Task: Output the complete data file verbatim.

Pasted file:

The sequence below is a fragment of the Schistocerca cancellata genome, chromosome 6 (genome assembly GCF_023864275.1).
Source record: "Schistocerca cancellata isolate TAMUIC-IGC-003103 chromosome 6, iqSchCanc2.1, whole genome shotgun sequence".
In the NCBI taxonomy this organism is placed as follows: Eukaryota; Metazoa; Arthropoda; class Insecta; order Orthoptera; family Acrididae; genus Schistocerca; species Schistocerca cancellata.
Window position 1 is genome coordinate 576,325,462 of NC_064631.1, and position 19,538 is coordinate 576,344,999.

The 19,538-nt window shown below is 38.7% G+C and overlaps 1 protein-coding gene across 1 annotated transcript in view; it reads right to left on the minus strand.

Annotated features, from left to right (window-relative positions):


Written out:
The sequence below is a fragment of the Schistocerca cancellata genome, chromosome 6 (genome assembly GCF_023864275.1).
Source record: "Schistocerca cancellata isolate TAMUIC-IGC-003103 chromosome 6, iqSchCanc2.1, whole genome shotgun sequence".
In the NCBI taxonomy this organism is placed as follows: Eukaryota; Metazoa; Arthropoda; class Insecta; order Orthoptera; family Acrididae; genus Schistocerca; species Schistocerca cancellata.
Window position 1 is genome coordinate 576,325,462 of NC_064631.1, and position 19,538 is coordinate 576,344,999.

The 19,538-nt window shown below is 38.7% G+C and overlaps 1 protein-coding gene across 1 annotated transcript in view; it reads right to left on the minus strand.

Annotated features, from left to right (window-relative positions):